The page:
Knowing what’s Yours
On from Monday Musings Fourteen, on patience and knowing when not to act, this week we take a look at knowing what’s yours. What do I mean by this? The simplest way to approach this is to think about a dinner table set for six. You wouldn’t steal food from your companion’s plates, as a rule. Rather, you would eat from your plate only. Unfortunately, life can often seem more like a buffet than clearly defined place settings.
In this situation, it becomes of vital importance to refrain from overloading your plate. In other words, not taking on responsibility when it belongs to someone else.
Life runs much more smoothly when you know what belongs to you and what belongs to another.
In just the same way that you will become sick from eating too much rich buffet food, you will grow unwell from taking on too much stressful responsibility. That’s not to say that we don’t help someone in need, just that we make that definite choice while knowing that we don’t have to pick it up. And, even if we do take it on, the responsibility always lies with the other person. We can’t, and nor should we, take that away from them. That approach doesn’t help anyone.
Death (and the dying process) brings this into stark relief in that this is something that we do utterly alone. No one else can do it for you. They can assist you, but in the final moment, it comes down to you and you alone. When your hourglass runs empty, and that last grain of sand tumbles, only you can hold responsibility for the life you’ve led and the choices you’ve made. Only you can feel your regrets and appreciate your triumphs.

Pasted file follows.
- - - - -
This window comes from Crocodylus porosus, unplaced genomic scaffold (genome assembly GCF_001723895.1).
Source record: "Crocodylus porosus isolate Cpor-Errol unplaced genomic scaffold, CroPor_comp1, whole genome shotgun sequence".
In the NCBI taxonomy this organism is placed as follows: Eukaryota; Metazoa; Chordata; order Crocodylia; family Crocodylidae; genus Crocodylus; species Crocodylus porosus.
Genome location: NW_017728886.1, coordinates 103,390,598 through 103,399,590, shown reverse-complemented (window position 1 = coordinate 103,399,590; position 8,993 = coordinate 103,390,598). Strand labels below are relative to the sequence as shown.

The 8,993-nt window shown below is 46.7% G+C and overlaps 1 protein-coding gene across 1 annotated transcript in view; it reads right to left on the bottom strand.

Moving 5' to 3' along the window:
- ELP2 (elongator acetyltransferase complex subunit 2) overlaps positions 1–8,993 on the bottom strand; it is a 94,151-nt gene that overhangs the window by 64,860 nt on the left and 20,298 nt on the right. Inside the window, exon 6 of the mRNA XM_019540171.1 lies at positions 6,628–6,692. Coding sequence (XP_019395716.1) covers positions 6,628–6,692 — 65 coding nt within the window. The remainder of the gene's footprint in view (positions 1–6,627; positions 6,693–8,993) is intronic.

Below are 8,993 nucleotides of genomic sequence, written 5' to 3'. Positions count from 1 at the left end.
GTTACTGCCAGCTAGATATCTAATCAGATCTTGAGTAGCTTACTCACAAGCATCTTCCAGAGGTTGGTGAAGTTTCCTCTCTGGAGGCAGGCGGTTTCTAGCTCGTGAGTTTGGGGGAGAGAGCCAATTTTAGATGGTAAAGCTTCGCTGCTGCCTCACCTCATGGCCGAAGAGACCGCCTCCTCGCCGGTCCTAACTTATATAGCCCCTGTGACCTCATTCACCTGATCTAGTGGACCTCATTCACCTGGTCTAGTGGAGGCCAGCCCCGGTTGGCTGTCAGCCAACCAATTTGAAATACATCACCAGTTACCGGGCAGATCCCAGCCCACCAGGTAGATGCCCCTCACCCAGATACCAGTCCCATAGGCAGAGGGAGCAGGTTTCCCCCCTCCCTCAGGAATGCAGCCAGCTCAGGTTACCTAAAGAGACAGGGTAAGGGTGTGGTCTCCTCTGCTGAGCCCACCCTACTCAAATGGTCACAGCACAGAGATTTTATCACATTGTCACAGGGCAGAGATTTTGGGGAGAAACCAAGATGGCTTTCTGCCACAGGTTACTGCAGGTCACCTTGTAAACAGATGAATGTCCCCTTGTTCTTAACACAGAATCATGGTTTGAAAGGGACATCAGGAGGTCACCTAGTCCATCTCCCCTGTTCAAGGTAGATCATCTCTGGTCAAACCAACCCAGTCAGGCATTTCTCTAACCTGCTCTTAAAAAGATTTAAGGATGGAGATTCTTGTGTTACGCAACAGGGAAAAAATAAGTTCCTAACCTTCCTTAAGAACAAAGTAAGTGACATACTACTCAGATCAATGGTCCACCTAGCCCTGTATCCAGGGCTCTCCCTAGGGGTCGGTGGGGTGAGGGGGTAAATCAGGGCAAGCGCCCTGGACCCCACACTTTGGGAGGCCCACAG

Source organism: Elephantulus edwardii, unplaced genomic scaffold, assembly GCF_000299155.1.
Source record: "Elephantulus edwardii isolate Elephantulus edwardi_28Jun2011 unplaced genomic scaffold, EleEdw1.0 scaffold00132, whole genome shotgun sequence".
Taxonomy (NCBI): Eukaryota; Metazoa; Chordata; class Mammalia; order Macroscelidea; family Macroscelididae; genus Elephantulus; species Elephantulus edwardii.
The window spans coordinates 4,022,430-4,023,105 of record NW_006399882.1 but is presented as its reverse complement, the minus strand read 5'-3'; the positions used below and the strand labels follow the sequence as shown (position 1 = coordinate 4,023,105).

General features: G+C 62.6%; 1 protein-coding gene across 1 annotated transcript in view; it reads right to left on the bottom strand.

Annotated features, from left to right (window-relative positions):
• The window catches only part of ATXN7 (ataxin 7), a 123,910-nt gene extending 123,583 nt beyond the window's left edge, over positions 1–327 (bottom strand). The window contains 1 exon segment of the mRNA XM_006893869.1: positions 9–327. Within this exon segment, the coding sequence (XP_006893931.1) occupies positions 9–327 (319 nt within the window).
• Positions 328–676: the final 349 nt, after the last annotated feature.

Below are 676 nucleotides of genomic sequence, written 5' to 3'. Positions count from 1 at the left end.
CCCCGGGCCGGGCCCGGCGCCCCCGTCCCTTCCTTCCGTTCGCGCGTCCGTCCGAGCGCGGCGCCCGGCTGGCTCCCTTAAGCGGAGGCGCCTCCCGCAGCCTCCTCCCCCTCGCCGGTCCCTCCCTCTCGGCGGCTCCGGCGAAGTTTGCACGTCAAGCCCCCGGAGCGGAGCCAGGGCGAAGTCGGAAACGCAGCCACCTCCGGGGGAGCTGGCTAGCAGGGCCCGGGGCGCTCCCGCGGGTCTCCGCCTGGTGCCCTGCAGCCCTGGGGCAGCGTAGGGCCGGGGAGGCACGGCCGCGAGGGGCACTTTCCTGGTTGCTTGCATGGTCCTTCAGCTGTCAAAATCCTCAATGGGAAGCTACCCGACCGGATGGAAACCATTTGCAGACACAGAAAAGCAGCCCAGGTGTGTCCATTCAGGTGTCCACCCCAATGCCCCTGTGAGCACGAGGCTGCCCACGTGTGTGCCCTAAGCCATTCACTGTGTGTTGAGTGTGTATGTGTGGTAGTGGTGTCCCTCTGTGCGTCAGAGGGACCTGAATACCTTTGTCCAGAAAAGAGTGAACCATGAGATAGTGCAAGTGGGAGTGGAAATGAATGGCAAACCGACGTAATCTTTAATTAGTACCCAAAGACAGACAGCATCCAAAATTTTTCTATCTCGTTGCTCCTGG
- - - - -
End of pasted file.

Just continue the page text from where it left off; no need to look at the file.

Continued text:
Not to act out of laziness or avoidance doesn’t make things go away or lessen the impact. More often than not, such behaviour only makes things worse. Whether we read the book or not, the story of our lives gets written. And, it’s your story, no one else’s.
In the wise words of Ruth Everhart, ‘It can be hard to untangle your story from other people’s stories. Life doesn’t have clear edges and chapter breaks.’
However, nobody likes a meddler. If we hanker after a fruitful and peaceful existence, then we need to take care only to offer help when it’s asked for. Never should we force our ‘assistance’ on anyone, let alone our judgements or opinions.
So, first of all, we need to know when the responsibility rests on our shoulders. Then we need to know when and how to act. Inaction is also an action. It is a choice to do nothing. It has consequences just as much as doing something. We cannot avoid the law of karma (every action has a reaction).
In the wise words of Zen:
‘It’s not your responsibility to fix every problem or to try and make everyone happy. It’s nice that you care, but you must also be kind to yourself and recognize your limits.’
If you’ve missed my previous Monday Musings, you can find the links here: https://www.harmonykent.co.uk/category/monday-musings/ 🙂